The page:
Open Access

Relationship between salivary stress biomarker levels and cigarette smoking in healthy young adults: an exploratory analysis

  • Nao Suzuki1Email author,
  • Kosuke Nakanishi2,
  • Masahiro Yoneda2,
  • Takao Hirofuji2 and
  • Takashi Hanioka1
Tobacco Induced Diseases201614:20

https://doi.org/10.1186/s12971-016-0085-8

Received: 6 September 2015

Accepted: 1 June 2016

Published: 6 June 2016

Abstract

Background

This study investigated the relationships among salivary stress biomarkers, cigarette smoking, and mood states.

Methods

The study population comprised 49 healthy sixth-year dental students at Fukuoka Dental College (39 men, 10 women; age, 23–31 years). Lifetime exposure to smoking was calculated using the Brinkman index (BI). Resting saliva samples were collected, and concentrations of cortisol, secretory immunoglobulin A (SIgA), interleukin (IL)-1β, interleukin-6, and tumor necrosis factor (TNF)-α were determined. Mood states (tension-anxiety, depression-dejection, anger-hostility, fatigue, confusion, and vigor) over the previous week were assessed using the Profile of Mood States - Brief Japanese Version.

Results

Salivary IL-1β levels were significantly higher in smokers than non-smokers (P = 0.044), regardless of the BI or mood state. A significant positive correlation was evident between the TNF-α level and the BI (P = 0.036), and the SIgA level was positively correlated with the BI (P = 0.067) but did not reach statistical significance. In terms of mood states, higher fatigue scores and lower vigor scores were observed in smokers. The TNF-α level and vigor score were negatively correlated (r = –0.229, P = 0.135), but the correlation did not reach statistical significance. However, the SIgA level and fatigue score were significantly positively correlated (r = 0.410, P = 0.005).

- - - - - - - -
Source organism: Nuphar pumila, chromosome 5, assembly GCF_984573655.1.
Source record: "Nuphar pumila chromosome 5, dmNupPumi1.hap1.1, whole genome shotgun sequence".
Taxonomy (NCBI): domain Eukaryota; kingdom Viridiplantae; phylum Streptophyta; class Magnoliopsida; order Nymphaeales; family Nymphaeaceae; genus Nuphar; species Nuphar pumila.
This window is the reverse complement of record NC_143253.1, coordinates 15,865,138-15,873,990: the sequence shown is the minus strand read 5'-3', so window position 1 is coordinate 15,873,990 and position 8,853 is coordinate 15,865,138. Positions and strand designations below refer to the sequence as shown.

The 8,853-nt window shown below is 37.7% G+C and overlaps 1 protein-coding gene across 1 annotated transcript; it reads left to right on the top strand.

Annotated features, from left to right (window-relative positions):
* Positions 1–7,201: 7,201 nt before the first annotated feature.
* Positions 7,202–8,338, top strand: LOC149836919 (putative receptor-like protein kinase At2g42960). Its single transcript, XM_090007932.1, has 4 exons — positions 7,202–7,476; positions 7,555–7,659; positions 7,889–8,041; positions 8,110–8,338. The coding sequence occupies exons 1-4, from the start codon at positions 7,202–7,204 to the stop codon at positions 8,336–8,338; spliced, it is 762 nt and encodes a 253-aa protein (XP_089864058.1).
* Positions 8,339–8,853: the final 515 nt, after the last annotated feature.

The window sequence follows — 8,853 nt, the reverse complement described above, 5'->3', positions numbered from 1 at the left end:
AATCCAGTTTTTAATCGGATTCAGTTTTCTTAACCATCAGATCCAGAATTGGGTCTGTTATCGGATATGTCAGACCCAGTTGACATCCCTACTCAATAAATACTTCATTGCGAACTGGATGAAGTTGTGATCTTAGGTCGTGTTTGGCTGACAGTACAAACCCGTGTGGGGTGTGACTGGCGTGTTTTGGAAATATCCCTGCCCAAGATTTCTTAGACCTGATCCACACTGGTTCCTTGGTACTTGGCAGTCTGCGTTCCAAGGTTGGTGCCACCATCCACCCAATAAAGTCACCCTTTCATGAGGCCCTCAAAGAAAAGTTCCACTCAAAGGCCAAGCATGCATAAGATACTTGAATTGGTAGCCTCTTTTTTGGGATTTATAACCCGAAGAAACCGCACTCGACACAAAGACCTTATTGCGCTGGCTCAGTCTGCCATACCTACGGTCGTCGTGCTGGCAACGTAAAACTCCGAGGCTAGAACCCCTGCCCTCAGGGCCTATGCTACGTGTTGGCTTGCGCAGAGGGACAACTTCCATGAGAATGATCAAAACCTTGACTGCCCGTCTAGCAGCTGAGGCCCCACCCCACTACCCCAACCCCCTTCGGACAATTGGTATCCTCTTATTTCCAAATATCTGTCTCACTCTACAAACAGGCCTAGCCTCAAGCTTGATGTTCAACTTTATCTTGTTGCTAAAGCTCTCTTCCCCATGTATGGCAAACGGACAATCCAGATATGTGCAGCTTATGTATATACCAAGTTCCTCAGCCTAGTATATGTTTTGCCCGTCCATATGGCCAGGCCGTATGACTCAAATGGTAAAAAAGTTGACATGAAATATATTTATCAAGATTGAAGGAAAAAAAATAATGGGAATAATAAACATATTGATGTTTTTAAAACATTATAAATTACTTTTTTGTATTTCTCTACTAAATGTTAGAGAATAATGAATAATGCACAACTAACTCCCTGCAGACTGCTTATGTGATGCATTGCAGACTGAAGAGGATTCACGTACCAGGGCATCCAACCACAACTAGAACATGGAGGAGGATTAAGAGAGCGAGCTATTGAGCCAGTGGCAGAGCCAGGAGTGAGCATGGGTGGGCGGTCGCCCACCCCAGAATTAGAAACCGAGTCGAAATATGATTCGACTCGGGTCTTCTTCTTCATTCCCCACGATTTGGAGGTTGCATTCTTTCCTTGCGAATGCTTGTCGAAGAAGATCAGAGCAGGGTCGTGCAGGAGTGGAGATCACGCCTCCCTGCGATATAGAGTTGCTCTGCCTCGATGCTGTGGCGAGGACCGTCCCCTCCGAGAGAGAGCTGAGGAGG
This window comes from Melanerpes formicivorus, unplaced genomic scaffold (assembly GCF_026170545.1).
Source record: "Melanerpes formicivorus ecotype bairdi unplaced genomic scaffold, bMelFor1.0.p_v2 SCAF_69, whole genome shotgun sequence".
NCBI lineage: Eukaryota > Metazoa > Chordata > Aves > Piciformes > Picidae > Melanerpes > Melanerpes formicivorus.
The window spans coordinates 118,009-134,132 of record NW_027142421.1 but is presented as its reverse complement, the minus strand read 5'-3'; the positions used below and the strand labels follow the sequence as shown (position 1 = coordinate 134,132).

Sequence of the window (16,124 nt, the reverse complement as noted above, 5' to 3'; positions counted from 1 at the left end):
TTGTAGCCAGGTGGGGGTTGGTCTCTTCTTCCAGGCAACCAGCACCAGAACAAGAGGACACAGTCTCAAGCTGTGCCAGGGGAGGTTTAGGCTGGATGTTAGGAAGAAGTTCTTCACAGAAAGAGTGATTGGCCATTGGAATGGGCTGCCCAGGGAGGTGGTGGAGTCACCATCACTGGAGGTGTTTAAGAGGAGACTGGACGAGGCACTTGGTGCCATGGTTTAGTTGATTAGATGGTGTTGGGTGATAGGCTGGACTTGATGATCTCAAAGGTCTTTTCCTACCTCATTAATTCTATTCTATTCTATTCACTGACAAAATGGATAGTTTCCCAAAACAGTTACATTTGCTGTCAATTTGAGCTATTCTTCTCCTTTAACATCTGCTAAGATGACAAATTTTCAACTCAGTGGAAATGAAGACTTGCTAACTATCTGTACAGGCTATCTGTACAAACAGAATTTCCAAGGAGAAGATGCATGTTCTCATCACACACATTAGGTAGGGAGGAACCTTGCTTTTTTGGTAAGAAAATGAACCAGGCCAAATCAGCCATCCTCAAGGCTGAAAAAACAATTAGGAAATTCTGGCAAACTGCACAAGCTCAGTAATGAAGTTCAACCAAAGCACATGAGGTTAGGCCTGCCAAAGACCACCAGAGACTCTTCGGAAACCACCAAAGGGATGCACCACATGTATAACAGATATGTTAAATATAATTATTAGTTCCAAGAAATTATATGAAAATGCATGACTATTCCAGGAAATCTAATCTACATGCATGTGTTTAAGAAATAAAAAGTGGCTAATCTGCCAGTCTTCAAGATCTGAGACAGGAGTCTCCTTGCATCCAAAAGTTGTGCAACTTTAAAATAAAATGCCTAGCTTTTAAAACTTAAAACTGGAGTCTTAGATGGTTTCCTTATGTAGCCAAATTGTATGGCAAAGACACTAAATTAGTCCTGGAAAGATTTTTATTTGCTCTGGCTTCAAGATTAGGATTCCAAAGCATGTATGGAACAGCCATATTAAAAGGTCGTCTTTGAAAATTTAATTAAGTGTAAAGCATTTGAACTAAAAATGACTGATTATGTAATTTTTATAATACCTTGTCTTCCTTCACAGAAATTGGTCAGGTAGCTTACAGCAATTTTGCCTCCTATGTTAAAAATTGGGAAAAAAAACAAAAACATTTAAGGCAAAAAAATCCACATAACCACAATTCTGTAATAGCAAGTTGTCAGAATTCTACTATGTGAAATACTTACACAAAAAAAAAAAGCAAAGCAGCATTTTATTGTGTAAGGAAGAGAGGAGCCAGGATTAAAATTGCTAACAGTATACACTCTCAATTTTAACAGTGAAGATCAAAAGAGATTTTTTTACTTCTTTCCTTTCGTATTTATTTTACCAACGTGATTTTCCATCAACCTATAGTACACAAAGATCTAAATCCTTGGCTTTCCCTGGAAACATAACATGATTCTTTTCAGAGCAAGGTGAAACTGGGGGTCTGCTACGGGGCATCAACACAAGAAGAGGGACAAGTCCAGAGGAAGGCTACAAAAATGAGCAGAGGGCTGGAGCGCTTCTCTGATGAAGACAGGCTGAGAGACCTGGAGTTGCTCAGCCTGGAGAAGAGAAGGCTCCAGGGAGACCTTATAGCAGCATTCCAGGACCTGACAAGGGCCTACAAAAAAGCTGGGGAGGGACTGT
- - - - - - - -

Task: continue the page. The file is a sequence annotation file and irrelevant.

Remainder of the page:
Conclusions

The TNF-α and SIgA levels were both positively correlated with the BI. Furthermore, the TNF-α level was negatively correlated with the vigor score, whereas the SIgA level was positively correlated with the fatigue score. Thus, salivary levels of TNF-α and SIgA may be used as biomarkers of mood states in healthy young smokers.

Keywords

Cigarette smoking Interleukin-1β Profile of mood states Secretory immunoglobulin A Salivary stress markers Tumor necrosis factor-α

Background

Smokers generally indicate that stress relief and relaxation are their main reasons for smoking [1, 2]. Previous experimental studies have found that cigarette craving is increased after acute stress exposure in smokers [3, 4]. Furthermore, an increased rate of smoking is reported after large-scale disasters, such as terrorist attacks, hurricanes, and fires [57]. On the other hand, chronic exposure to nicotine is thought to increase subjective stress levels and exacerbate a depressed mood by inducing changes in neurotransmitter systems and neural pathways implicated in mood regulation. Associations between smoking and negative moods, symptoms of terminal insomnia, and psychiatric disorders have been reported in clinical and epidemiologic studies [810].